Though the New Testament does not give any detailed information on the structure of the first Christian services, it leaves little room for doubt concerning the basic elements of primitive worship: prayer, praise, confession of sin, confession of faith, Scripture reading and preaching, the Lord’s Supper, and the collection. Early descriptions of Christian worship, such as that in Justin’s Apology, reveal a close similarity to the practice of the synagogue. Even without the synagogue model, however, the fundamental elements would surely have found a place, and distinctive Christian features would have their own origin.
The book of Acts and the Epistles reflect continuing involvement of Christians with the institutions of Jewish worship. However, with the Gentile mission and increasing separation from the temple and synagogues, the churches had to develop their own forms of common worship. Even Jewish Christians came under increasing pressure as persistent evangelism aroused the hostility of the ecclesiastical authorities.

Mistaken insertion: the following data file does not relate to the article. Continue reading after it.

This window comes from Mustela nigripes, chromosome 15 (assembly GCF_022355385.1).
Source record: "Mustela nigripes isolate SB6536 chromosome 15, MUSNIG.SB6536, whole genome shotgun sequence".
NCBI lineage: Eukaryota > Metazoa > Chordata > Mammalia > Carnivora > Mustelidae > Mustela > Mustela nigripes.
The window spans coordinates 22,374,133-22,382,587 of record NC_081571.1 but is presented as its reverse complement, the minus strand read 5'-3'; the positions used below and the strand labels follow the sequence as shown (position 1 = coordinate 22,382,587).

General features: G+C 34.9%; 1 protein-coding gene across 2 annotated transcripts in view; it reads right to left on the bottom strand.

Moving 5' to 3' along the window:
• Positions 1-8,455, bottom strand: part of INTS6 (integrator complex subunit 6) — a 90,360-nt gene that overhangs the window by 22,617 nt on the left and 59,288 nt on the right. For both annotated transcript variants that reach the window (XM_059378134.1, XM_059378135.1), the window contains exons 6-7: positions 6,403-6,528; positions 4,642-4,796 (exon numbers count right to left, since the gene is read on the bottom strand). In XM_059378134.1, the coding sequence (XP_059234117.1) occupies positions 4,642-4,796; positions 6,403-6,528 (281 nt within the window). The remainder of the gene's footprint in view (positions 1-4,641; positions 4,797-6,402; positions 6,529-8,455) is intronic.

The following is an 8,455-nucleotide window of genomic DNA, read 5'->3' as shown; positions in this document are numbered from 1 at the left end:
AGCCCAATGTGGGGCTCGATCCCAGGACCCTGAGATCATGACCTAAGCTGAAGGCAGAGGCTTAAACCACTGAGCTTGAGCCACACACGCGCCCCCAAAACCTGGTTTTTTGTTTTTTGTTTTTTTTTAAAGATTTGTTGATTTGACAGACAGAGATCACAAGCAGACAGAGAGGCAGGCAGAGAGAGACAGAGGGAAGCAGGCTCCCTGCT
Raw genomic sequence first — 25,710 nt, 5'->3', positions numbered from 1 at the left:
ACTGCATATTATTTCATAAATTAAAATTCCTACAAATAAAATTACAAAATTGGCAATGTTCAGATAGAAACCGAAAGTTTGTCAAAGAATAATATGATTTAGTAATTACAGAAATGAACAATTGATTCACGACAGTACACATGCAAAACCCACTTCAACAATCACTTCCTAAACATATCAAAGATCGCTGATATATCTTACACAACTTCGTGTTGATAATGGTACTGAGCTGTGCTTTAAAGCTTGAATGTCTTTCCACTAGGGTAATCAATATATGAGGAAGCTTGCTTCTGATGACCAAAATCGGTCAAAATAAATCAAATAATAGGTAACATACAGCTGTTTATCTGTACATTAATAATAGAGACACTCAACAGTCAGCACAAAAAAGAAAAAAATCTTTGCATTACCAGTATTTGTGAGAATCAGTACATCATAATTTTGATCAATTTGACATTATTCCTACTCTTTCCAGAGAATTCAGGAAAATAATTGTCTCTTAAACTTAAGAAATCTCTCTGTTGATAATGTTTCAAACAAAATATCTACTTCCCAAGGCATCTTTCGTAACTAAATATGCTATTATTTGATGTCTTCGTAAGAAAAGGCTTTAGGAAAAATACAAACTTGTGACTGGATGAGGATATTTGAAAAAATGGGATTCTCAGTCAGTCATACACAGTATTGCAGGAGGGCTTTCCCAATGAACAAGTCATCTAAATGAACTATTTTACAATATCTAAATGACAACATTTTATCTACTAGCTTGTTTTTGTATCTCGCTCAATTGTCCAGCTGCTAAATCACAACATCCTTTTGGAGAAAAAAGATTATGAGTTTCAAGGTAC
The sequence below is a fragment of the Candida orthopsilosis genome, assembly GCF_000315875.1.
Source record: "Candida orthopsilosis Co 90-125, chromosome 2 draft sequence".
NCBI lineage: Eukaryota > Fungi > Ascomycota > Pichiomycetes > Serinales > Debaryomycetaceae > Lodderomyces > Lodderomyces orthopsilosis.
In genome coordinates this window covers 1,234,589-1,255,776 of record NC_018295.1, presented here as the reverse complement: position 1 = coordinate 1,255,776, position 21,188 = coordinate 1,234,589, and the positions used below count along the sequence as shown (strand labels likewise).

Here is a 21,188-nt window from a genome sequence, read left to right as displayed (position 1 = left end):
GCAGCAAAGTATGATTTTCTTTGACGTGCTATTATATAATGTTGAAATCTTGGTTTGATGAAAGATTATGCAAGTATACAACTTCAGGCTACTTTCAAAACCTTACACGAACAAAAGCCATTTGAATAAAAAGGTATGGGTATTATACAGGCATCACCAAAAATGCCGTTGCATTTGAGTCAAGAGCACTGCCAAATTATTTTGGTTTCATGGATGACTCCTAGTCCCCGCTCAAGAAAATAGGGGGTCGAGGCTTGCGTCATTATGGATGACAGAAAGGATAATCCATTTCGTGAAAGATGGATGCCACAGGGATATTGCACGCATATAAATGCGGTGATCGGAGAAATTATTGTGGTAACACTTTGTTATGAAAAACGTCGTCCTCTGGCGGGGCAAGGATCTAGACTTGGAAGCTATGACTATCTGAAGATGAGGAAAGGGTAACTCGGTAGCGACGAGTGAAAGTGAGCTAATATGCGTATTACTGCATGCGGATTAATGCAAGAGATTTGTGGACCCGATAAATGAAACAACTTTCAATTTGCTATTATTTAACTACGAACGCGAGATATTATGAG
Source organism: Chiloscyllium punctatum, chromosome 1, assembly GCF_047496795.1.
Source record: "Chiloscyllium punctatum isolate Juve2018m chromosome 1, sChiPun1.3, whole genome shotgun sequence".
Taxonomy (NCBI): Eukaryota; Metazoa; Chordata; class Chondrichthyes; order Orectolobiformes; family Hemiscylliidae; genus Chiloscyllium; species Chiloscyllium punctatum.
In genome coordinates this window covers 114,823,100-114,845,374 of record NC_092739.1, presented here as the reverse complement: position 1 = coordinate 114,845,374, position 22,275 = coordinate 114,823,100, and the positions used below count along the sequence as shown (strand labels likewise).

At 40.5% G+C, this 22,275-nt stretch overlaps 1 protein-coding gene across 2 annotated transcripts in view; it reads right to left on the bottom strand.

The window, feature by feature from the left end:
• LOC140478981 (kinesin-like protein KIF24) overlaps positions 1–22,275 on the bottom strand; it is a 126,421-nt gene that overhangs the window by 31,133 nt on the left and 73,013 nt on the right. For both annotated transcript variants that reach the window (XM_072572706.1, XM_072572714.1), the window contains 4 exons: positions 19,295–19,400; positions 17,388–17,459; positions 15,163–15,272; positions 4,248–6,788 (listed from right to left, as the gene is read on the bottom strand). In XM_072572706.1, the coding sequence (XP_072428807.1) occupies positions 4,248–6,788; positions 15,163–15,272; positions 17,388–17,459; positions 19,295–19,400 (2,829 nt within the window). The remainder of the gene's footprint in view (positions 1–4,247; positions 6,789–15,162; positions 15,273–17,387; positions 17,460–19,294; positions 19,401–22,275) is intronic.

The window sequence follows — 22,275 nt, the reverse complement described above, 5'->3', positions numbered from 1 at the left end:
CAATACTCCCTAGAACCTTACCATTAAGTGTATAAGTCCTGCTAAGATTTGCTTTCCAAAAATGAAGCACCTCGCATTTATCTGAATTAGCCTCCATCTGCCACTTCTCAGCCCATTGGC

The Gospels presuppose the forms of worship native to Palestinian Judaism in the early first century A.D. The Gospels record Jesus’ involvement with both the temple and the synagogue and his example of individual piety.